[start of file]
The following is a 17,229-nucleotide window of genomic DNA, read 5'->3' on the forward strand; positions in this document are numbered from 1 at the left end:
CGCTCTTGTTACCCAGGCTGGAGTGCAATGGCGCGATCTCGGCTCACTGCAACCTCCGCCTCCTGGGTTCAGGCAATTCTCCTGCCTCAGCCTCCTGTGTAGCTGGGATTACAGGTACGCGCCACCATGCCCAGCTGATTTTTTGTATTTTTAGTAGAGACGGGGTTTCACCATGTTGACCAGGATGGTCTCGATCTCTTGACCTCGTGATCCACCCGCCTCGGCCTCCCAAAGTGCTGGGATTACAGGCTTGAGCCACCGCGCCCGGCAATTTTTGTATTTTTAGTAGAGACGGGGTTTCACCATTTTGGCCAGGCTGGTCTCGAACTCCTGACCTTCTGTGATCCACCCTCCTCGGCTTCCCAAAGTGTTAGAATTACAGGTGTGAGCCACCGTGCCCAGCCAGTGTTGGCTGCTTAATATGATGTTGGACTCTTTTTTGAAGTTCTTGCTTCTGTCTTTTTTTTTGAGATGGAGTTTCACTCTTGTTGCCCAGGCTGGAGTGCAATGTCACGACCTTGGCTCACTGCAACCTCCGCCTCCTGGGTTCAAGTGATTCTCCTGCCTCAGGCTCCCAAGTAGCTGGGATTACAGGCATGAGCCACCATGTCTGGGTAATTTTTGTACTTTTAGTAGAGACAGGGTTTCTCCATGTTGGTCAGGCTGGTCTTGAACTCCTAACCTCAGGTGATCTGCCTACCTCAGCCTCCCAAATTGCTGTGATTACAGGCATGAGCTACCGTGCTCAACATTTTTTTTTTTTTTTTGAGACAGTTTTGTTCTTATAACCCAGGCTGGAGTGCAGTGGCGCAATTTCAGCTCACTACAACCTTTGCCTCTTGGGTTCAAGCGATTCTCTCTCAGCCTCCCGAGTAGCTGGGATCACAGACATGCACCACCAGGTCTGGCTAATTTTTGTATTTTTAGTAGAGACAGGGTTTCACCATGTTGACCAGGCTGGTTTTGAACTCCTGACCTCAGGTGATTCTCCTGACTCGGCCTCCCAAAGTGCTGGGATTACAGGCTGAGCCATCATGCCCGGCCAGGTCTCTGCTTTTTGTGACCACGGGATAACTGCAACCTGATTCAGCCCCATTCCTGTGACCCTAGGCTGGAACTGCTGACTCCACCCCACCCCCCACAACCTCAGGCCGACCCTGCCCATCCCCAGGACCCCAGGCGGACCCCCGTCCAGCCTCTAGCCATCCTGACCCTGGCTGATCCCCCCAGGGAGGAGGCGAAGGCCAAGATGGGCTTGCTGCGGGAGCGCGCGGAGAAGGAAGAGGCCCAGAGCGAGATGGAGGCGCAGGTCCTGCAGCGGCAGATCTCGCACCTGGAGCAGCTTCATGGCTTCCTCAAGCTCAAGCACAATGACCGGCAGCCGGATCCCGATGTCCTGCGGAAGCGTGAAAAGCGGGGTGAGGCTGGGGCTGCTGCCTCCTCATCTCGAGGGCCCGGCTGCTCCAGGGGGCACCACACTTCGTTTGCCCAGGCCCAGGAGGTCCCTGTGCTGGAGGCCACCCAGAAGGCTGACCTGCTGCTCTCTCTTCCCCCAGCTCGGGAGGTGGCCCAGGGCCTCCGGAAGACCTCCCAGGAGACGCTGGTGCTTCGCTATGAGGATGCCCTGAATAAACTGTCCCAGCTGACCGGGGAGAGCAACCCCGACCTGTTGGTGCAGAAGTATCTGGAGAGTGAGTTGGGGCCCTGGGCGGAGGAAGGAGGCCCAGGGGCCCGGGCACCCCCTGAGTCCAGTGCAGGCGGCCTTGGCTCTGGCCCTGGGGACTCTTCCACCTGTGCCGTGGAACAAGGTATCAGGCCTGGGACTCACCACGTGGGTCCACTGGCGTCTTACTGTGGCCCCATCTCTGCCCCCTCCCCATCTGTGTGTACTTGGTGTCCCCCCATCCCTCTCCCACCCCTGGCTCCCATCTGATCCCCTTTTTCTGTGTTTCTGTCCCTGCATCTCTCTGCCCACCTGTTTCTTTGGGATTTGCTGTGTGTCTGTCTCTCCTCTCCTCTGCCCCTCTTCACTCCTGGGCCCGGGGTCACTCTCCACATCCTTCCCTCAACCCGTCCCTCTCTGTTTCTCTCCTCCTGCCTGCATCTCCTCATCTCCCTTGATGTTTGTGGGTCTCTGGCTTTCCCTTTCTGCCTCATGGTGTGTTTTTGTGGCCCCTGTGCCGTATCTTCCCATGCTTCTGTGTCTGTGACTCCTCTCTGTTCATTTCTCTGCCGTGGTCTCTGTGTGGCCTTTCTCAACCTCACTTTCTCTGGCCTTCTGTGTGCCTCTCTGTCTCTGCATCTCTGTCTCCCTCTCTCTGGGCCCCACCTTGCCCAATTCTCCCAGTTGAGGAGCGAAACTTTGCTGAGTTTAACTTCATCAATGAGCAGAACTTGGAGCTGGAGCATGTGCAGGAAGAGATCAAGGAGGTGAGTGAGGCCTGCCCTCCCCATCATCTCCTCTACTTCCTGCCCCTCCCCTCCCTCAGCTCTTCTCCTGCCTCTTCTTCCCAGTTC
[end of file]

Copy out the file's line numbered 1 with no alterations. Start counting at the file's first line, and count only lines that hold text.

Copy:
The following is a 17,229-nucleotide window of genomic DNA, read 5'->3' on the forward strand; positions in this document are numbered from 1 at the left end: